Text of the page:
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Managing Your Database With Liquibase and Gradle

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Managing Your Database With Liquibase and Gradle

Here's a brief overview of Liquibase and how it can be used to manage scripts within your database.

· Database Zone
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One major system development problem has always been how and when we update the database. There are always at least a few questions that crop up:

  • Were scripts for DB changes created?
  • Where do we save the DB changes?
  • When should we apply these changes?
  • Have these changes already been implemented?
  • How do we track and manage database changes?
  • Who made these changes?

Liquibase is a library that can help address these issues. Liquibase is an open source database used to track, manage, and apply changes to the database.

Liquibase works better because it understands what the changes are. For example, a database comparison program would simply see the “person” table on integration has a “firstname” and a “lastname” column, but on live, the “person” table has a “name” column. It would report that you need to drop the “name” column and add a “firstname” and a “lastname” column. While this would leave you with the correct schema, you would lose everyone’s name in the process. With Liquibase, you would have a changeset that says “rename ‘name’ to ‘lastname’ and add a ‘firstname’ column” or, even better, “split the name column on a space and place the values in new ‘firstname’ and ‘lastname’ columns, then drop the ‘name’ column.” Knowing why they are different allows changes to production databases without the fear of losing valuable data.

In this post, I will show how you can use the powerful tool Liquibase together with Gradle to automate these tasks, from there will be easy to put Liquibase to work with your continuos integration tools.

Some important concepts:

Changelog File

The changelog is the file that contains references of all the scripts that should be applied to the database in any environment.

ChangeSet Files

ChangeSet files:

  • Are all the files recorded in a changelog.

  • Can be written primarily in XML, YAML, JSON, and SQL, which I chose for this example.

Some advice:

  • IDs cannot be repeated. Otherwise, they will not run.
  • Scripts should be small.
  • Rollbacks should be added whenever possible.
  • Must be added new scripts on the changelog.xml
  • Everything that was executed is registered on the table DATABASECHANGELOG


Example

Changelog.xml

<?xml version="1.0" encoding="UTF-8"?>

<databaseChangeLog
    xmlns="http://www.liquibase.org/xml/ns/dbchangelog"
    xmlns:xsi="http://www.w3.org/2001/XMLSchema-instance"
    xmlns:ext="http://www.liquibase.org/xml/ns/dbchangelog-ext"
    xsi:schemaLocation="http://www.liquibase.org/xml/ns/dbchangelog http://www.liquibase.org/xml/ns/dbchangelog/dbchangelog-3.1.xsd
    http://www.liquibase.org/xml/ns/dbchangelog-ext http://www.liquibase.org/xml/ns/dbchangelog/dbchangelog-ext.xsd">

    <include file="scripts/001.SAMPLE.sql" relativeToChangelogFile="true"/>
    <include file="scripts/002.SAMPLE.sql" relativeToChangelogFile="true"/>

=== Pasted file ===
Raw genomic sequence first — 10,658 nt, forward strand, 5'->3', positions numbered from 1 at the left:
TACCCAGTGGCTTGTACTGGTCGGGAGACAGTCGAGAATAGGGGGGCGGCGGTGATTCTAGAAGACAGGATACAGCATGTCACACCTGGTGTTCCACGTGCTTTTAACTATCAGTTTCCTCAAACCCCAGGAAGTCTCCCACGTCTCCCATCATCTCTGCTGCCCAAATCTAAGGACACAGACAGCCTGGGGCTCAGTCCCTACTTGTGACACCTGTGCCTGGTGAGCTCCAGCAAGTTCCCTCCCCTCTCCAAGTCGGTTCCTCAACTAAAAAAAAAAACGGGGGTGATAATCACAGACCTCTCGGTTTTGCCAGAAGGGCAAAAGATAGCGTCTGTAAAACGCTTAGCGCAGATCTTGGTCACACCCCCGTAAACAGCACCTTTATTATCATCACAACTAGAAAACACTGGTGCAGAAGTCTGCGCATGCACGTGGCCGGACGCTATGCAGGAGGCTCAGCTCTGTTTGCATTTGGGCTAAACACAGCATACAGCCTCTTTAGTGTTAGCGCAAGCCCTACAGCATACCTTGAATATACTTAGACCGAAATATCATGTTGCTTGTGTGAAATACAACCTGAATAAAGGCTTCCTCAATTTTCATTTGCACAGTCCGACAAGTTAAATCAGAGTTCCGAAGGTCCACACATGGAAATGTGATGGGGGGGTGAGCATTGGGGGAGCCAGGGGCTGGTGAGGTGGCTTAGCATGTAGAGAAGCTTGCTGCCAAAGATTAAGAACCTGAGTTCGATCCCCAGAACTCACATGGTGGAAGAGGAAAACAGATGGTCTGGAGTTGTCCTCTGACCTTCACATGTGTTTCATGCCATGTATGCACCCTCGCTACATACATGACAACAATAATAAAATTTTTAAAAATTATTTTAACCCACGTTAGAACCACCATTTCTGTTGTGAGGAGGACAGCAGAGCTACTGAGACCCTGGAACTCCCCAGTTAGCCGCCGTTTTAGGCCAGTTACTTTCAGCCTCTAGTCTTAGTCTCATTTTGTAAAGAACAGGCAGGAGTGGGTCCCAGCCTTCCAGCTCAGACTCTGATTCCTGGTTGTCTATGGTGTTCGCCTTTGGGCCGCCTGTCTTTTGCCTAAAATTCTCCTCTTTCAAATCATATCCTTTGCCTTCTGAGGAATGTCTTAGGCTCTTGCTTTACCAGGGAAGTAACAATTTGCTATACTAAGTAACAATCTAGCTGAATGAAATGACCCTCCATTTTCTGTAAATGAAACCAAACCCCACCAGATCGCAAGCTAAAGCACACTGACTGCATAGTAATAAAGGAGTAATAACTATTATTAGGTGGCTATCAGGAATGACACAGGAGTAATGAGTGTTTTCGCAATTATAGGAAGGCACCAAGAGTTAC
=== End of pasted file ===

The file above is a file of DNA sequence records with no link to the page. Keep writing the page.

</databaseChangeLog>


001.SAMPLE.sql

--liquibase formatted sql

--changeset salerno:3
create table test1 (
    id int primary key,
    name varchar(255)
);
--rollback drop table test1;


002.SAMPLE.sql

--liquibase formatted sql

--changeset salerno:4
insert into test1 (id, name) values (1, 'name 1');
insert into test1 (id, name) values (2, 'name 2');
insert into test1 (id, name) values (3, 'name 3');
insert into test1 (id, name) values (4, 'name 4');


Build.gradle

apply plugin: 'liquibase'

buildscript {
    repositories {
        mavenCentral()
    }

    dependencies {
    classpath 'org.liquibase:liquibase-core:3.4.1'
    classpath "org.liquibase:liquibase-gradle-plugin:1.1.1"
classpath 'mysql:mysql-connector-java:5.1.13'
    }
}

def changeLog = "$projectDir/src/main/db/changelog.xml"

task('dev') << {
println "executing dev"

liquibase {
    activities {
        main {
            changeLogFile changeLog
            url 'jdbc:mysql://dev-environment/mydb'
            username 'root'
            password '123456'
        }
    }
}    
}

task('qa') << {
println "executing qa"

liquibase {
    activities {
        main {
            changeLogFile changeLog
           url 'jdbc:mysql://qa-environment/mydb'
            username 'root'
            password '123456'
        }
    }
}    
}

task('prod') << {
println "executing prod"

liquibase {
    activities {
        main {
            changeLogFile changeLog
            u url 'jdbc:mysql://prod-environment/mydb'
            username 'root'
            password '123456'
        }
    }
}    
}


I created tasks for every environment I have and where Liquibase should run the script. With Gradle, I need only to choose a task as it is below:

  • To execute:
    • gradle task dev update
    • gradle task qa update
    • gradle task prod update

After that, you can check within your database that scripts 001 and 002 were applied.

On the table DATABASECHANGELOG, it's possible check some records like these:

This sample above complete in my GitHub.

It’s easier than you think to extend DevOps practices to SQL Server with Redgate tools. Discover how to introduce true Database DevOps, brought to you in partnership with Redgate

Topics:
sql ,liquibase ,gradle ,database

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